PORT TOWNSEND — The portable art classroom at Port Townsend High School was abuzz with activity as students put finishing touches on their wearable art class projects.
Students on Thursday perfected the work they began three weeks ago.
Michele Soderstrom, art teacher for the high school, said the creative experience has been widely accepted by the students this year.
“The theme is ‘Maritime,’” Soderstrom said.
“That could mean anything from a jellyfish that lives in the water to a steering wheel of a boat, to a wave — or an octopus. Anything water-based,” she said. “It’s also part of the Port Townsend School District’s place-based learning. We like to mix in the maritime component.”
Helping to teach the idea of wearable art is Margie McDonald, artist-in-residence for the Port Townsend schools. McDonald has been working with students for eight years as a mentor through a sponsorship by PT Artscape.
“This is our sixth time doing wearable art in the classroom,” MacDonald said. “This year, one of the big differences I see is that everyone is willing to make wearable art. No one is balking at it saying, ‘it’s fashion and I don’t want to do fashion.’
“They see it as sculpture for the body.”
McDonald said students always came in and got right to work on their creations.
“The fact is that no one is hesitant in building a piece. A lot of them want to participate in the show at Key City,” she said.
The Port Townsend Wearable Art Student Show is set for Saturday, Nov. 3, with shows at 2 p.m. and 4 p.m. at Key City Public Theatre, 419 Washington St.
Tickets are $10 and can be purchased at the theater’s website at www.keycitypublictheater.org or at the door if space is available.
Proceeds from the show, which is sponsored by Sunrise Coffee Co., will be split between Key City Public Theater and the Jefferson County Community Foundation Fund for Women & Girls.
Prize money for the students is sponsored by Waste Not Want Not. First prize is $100, second is $50 and third is $25.
Soderstrom said the students are mostly working in teams of two to five members.
“Before they started making their wearable art, they drew a picture of what they wanted it to look like in the end,” Soderstrom said. “Some of them have changed that original concept and it morphed into something else.”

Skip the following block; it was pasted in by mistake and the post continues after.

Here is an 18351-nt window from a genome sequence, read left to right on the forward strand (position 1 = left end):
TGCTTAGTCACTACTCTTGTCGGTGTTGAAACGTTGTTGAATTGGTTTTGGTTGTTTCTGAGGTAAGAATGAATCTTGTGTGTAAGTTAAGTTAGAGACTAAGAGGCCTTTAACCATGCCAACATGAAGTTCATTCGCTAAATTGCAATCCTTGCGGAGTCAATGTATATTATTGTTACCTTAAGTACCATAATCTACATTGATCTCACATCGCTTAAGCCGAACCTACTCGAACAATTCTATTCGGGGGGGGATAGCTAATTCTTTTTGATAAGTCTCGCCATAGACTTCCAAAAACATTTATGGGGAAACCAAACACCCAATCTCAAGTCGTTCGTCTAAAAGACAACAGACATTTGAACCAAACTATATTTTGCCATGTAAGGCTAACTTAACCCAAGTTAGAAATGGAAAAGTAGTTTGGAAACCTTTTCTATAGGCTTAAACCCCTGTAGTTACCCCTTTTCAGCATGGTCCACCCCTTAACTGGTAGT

Most of the materials for the artworks are gathered by MacDonald throughout the year. Donations of fabrics and recycled materials are used for theprojects. This year, a large roll of cardboard was donated by PT Artscape and scraps of material were donated by Haase & Company Port Townsend Sails.
Creations are being engineered with cardboard, paper, wire, fabric, paper mache, bubble wrap, plastic, a life vest, yarn, foam and paint.
Soderstrom said students self-grade their work and then provide input as to their experiences.
Kim Nunes, program coordinator for PT Artscape said this project is part of the art education the group funds for kindergarten-through-12th-grade students.
“We bring Margie and Jesse Watson in the classroom and put on ArtWave,” said Nunes, referring to the student art display found in store fronts uptown and downtown during May.
”Funding for the past 20 years has been through the Washington State Arts Commission. We also do some of our own fundraising. The funds pay for the instructors and coordinators.”
Mary Rothschild, a member of the Fund for Women & Girls, said her grandson, junior Matt McColl, has passions that run to boat building and marine engineering.
“He grumbled a bit that he even had to take an art class this year,” Rothschild said. “We assured him that art not only is fun, but that creative expression will continue to be essential to his career pursuits.
“He reports that he has loved trying to come up with wearable art and now sees the connections between crafting a vessel that can float and assembling a costume that will hold together down a runway. He’s loved the class.”
Jefferson County Editor/Reporter Jeannie McMacken can be reached at 360-385-2335 or at email@example.com.